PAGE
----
Recently, I interviewed leading climate scientist, Dr. James Hansen, for Earth Island Journal on why he hates coal, what he thinks of the President, the current climate bill and global climate negotiations, as well as his take on Ghandian Civil Resistance.
As we enter climate week, with President Obama poised to give his first big speech on climate change, and just before climate negotiations in Bangkok, i thought it might be a good idea to see what the ‘father of global warming’ thinks about our Administration and all things climate.
Below is an excerpt of the interview, for the full thing click here!
You’ve had more experience than anybody in trying to translate the connection between science and policy. How do you feel President Obama is doing on the climate?
Well, I am disappointed that he has not become a little more involved. He seems to be letting the politics just play out, and perhaps planning to be a judge in the compromises. But it’s a case where we clearly need leadership. And he is still our best hope in achieving that.
What is clear is that we have to phase out the coal, and the place you would start is to say we are going to have a moratorium on any new coal-fired power plants. Because when you look at the science, what we’ve shown is that if you phase out coal emissions within 20 years, then you can keep the peak CO2 at something between 400 and 425 ppm. But that is critically dependent on phasing out the coal emissions on that sort of timescale. If you’re going to do that, you would not build any new coal-fired power plants.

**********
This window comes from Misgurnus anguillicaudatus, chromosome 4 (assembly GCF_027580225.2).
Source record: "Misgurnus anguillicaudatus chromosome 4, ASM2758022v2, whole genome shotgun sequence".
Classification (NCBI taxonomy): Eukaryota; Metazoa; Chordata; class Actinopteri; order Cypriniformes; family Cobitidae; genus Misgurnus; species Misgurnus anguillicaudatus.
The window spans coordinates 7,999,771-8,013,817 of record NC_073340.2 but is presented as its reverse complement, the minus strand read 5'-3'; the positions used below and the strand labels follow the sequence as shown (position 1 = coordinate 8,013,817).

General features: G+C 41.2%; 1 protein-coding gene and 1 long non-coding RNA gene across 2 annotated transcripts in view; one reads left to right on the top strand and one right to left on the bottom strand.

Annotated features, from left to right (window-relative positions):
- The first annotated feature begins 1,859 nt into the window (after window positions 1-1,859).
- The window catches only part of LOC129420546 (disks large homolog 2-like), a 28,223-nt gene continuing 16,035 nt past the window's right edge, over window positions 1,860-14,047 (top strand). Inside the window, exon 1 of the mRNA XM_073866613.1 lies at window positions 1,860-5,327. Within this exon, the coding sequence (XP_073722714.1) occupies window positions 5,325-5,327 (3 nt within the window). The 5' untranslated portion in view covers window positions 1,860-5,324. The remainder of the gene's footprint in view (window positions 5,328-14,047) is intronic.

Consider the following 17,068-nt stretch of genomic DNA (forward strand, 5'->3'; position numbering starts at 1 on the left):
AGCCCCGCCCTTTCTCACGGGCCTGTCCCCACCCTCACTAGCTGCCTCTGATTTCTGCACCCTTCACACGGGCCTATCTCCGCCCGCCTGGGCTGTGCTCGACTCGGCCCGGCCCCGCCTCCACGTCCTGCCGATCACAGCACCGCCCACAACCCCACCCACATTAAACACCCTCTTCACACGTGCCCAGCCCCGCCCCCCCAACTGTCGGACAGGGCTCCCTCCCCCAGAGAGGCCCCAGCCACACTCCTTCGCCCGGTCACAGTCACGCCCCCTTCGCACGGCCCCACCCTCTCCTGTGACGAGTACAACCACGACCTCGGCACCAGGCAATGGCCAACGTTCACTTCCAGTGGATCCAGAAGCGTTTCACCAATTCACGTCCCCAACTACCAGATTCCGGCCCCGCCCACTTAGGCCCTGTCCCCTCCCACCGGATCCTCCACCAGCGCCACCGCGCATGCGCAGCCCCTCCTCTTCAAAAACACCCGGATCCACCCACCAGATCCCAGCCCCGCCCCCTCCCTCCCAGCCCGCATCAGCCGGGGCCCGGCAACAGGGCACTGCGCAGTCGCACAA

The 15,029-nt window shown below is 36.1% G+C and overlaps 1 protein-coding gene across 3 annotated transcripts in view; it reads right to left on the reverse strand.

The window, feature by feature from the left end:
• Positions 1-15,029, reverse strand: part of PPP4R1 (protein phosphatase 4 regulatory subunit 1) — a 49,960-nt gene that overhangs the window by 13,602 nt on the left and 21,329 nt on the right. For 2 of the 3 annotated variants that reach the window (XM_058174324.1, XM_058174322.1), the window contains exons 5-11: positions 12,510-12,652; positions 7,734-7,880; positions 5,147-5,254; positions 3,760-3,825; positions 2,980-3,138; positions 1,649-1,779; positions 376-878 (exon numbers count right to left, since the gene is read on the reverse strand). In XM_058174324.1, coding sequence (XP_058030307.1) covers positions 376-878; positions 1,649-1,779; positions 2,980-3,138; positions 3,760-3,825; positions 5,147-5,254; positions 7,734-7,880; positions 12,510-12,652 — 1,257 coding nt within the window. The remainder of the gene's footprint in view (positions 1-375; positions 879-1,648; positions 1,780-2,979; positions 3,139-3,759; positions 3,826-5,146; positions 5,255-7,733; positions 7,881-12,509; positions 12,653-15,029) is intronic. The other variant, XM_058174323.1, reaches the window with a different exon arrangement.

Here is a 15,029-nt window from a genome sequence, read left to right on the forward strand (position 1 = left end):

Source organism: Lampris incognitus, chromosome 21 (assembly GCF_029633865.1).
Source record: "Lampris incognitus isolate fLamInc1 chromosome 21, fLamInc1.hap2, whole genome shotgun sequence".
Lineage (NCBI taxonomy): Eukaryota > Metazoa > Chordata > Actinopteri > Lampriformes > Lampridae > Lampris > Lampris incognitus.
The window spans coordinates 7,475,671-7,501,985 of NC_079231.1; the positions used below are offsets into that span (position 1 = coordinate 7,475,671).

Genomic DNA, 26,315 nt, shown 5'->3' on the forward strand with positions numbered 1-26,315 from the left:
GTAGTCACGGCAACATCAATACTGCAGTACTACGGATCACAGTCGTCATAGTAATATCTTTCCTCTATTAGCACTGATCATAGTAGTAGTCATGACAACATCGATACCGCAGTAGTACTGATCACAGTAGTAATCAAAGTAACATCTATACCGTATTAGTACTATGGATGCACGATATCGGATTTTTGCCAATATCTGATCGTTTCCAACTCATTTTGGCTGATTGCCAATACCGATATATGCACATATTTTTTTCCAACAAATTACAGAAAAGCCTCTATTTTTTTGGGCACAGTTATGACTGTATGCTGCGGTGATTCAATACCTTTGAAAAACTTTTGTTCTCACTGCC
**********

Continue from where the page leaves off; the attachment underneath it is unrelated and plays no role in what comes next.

But to put a moratorium on new coal-fired power plants, Obama would have to contend with the coal state senators and the coal lobby.
Yeah, it’s a nontrivial task. But he could do it, and he is the only one who could do it. Without that, it is just going to be this horse-trading that we’ve seen. And you just keep adding more and more bad things to the bill.
But anyway, you should have a moratorium on new coal-fired power plants. That is very clear. And mountaintop removal [coal mining], which I understand is only about seven percent of our coal, obviously should be the place you start. I had hoped that the new administration would recognize this and would ban this practice. But again, they seem to be in a position of compromising, of making it a little more difficult but allowing the practice to continue. If [Obama] decided to exert leadership on this, he could. He is articulate enough to explain that to the American public. But so far he is not doing that.